Magic Mike made a healthy $39.16 million this past weekend, a very tidy sum for a Soderbergh film with a production budget of only $7 million. Standing in line to enter a sold-out showing on Friday night, two things were overwhelmingly obvious: First, the audience was 99% female, and second, they were positively giddy about seeing some naked dudes.
Once the movie started, the mood escalated; the naked backside belonging to Channing Tatum elicited squeals and shrieks from the crowd. Joe Manganiello's shirtlessness earned him whoops of approval, and Matt Bomer's antics drew clapping; one woman behind us hissed the word yessssss. The rowdy, bawdy tone of the first half-hour of the movie was reflected by many of those watching; we actually counted 43 separate instances of "whoo" from the audience throughout the film. But as things slowed down and got more Soderberghy, it became clear that the ladies were restless and yearning for more skin — during a quiet scene, we heard the distinct sound of a kicked-over wine bottle falling to the floor and rolling. The message was clear: Bring back the half-naked dudes. Anyone who claims that women aren't visually stimulated — sexually — is obviously wrong. Still, there's a difference between the loud laughter and yelps associated with women at a male strip show and the behavior of men at a strip club where women are writhing scantily clad.
In a piece for Salon, Tracy Clark-Flory writes:
…Some women do find male stripping erotic. But the typical atmosphere in such an establishment isn't one of arousal and longing, the kind that reliably fills the air in a female strip club. As far as I can tell, female patrons are typically cracking up, shielding their eyes in mock horror or cartoonishly objectifying male dancers as a performance for their friends. Ladies-only male strip clubs exist primarily for groups of female friends to get a li'l wild ‘n' crazy - in a parodic way - not for individual women to pursue their carnal desires.
Clark-Flory theorizes that one reason women react to male strippers with laughter and screams is that there's nothing sexy about the floppy, flaccid male penis. And a reader emailed us to complain about Magic Mike, saying, "The dancers in this movie say over and over again that they are providing women with what woman want. So, the message is that women want ball sacs shoved in their faces? That is hard for me to accept." She went on to break down the sexiness of the moves in the flick thusly:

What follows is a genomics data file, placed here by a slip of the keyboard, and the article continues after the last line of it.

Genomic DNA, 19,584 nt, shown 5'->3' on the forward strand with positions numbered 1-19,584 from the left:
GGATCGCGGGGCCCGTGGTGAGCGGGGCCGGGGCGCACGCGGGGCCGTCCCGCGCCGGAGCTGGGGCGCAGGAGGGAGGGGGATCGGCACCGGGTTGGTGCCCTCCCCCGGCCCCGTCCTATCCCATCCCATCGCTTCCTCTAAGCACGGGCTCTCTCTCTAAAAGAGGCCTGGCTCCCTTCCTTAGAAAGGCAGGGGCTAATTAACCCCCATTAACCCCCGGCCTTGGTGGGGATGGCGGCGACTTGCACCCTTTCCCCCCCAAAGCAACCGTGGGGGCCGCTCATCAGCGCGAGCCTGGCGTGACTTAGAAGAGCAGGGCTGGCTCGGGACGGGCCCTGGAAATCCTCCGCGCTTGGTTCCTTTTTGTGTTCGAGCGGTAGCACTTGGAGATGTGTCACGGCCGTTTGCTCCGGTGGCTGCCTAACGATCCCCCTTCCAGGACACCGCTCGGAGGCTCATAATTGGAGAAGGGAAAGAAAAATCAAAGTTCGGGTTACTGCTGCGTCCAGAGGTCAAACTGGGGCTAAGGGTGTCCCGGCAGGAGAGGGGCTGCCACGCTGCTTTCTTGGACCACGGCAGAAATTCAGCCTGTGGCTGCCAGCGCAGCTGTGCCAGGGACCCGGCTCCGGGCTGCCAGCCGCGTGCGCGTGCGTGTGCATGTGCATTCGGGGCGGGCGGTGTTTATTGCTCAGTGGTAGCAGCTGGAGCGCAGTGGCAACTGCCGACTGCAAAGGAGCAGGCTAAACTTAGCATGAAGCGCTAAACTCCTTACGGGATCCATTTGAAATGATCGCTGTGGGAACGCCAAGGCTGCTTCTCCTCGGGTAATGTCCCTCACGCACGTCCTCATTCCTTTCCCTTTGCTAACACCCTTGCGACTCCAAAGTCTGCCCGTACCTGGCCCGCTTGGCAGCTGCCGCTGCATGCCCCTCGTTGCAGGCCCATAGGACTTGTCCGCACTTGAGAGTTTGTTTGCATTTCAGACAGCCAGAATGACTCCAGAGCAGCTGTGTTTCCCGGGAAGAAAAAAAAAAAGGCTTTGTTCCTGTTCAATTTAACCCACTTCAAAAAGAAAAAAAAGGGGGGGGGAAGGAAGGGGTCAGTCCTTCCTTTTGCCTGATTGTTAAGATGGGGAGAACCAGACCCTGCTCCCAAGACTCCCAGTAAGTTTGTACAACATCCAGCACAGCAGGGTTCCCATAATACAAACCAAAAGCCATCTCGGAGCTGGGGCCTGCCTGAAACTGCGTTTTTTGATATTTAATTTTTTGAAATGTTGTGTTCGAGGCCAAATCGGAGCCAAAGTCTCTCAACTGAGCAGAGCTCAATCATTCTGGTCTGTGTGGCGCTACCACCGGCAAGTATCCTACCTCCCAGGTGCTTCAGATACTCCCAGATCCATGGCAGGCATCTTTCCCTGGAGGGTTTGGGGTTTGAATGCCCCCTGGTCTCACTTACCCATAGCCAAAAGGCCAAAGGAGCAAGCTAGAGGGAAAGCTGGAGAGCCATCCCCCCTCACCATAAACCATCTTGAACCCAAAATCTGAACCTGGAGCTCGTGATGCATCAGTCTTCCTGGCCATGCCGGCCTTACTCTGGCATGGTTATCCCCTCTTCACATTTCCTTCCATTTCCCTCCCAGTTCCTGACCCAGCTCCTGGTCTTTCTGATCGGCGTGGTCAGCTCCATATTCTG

Crawling around on the floor — Sexy.
Humping the floor — Okay.
Butt cheek shaking — I'm in. It's friendly.
Lap dancing — Come on over. I'm not opposed to getting close.
The Twirling Around Really Fast dance move — Don't ask me why, but when Tatum does it, sexy.
Rhythmic pelvic thrust from afar — You've got my attention.
Anytime the dancers put their junk right in some woman's face — I recoil.
Clark-Flory notes that anthropologist Carole S. Vance came up with something called "Vance's One-Third Rule," which is: "Show any personally favored erotic image to a group of women, and one-third will find it disgusting, one-third will find it ridiculous, and one-third will find it hot." Beyond being floppy, a flaccid penis is one unaroused — already, not sexy. But is recoiling from junk a societal, cultural response? It's worth thinking about how little junk we actually see — in this movie and in all non-pornographic films. I've loved movies my whole life, and probably watched hundreds, and I could count on one hand the number of times I've seen full-frontal male nudity. Female nudity, on the other hand — bare breasts, bare butts, a mons pubis with or without a merkin — is incredibly common in mainstream movies (as well as on cable TV). Could it be that women are so used to seeing the female body sexualized on screen — from the point of view of the male gaze — that we don't even know how to react to the sexualized male body? (And by the by, you'll see far more bare female breasts in Magic Mike that you will unsheathed junk — there's no full-frontal. Also, Joe Manganiello is barely in it, so if you're howling for werewolf junk, you'll be disappointed.)
The frenzied, excited ready-tp-throw-money-at the screen ladies in Magic Mike's audience reminded me of (NSFW) footage that Edward Barry Shils shot for a 1998 episode of HBO's Real Sex, in which a room of women lose their minds over well-endowed male "exotic" dancers in Philadelphia. For decades, Western society deemed ladies too delicate, too tender, too dainty for sexual thoughts and actions; a lady was supposed to blush at the mere hint of touching and faint if conversation turned sexual. To see the raucous joy and wild abandon the women in this clip exhibit in the face of bare chests, bulbous asses and swinging junk is in stark contrast to delicacy and decorum. This fits in with what Amanda Klimczuk, a researcher at the Institute for Mind and Biology, told Clark-Flory: That seeing male strippers is "seen as something ‘naughty' - like eating ice cream right out of the carton - so doing it with friends may be pleasurable, but may also instill giddiness because they're all doing something ‘taboo' together."
Still, while it was funny to hear a crowd of ladies hoot and holler over the flat abs and taut hip bones on display, larger than life, there was nothing parodic about the very real and palpable desire in the air; a hunger for hot, sculpted, sexualized male flesh. And while mainstream male nudity may not be as common as mainstream female nudity, it does seem like women gazing upon men purely as sexual objects — from the Old Spice man to the ripped vampires in True Blood and the asses of Magic Mike — is becoming more common, more accepted. Maybe if full-frontal wasn't so rare, women wouldn't need to get ridiculously giddy over a few peeks at buttcheeks.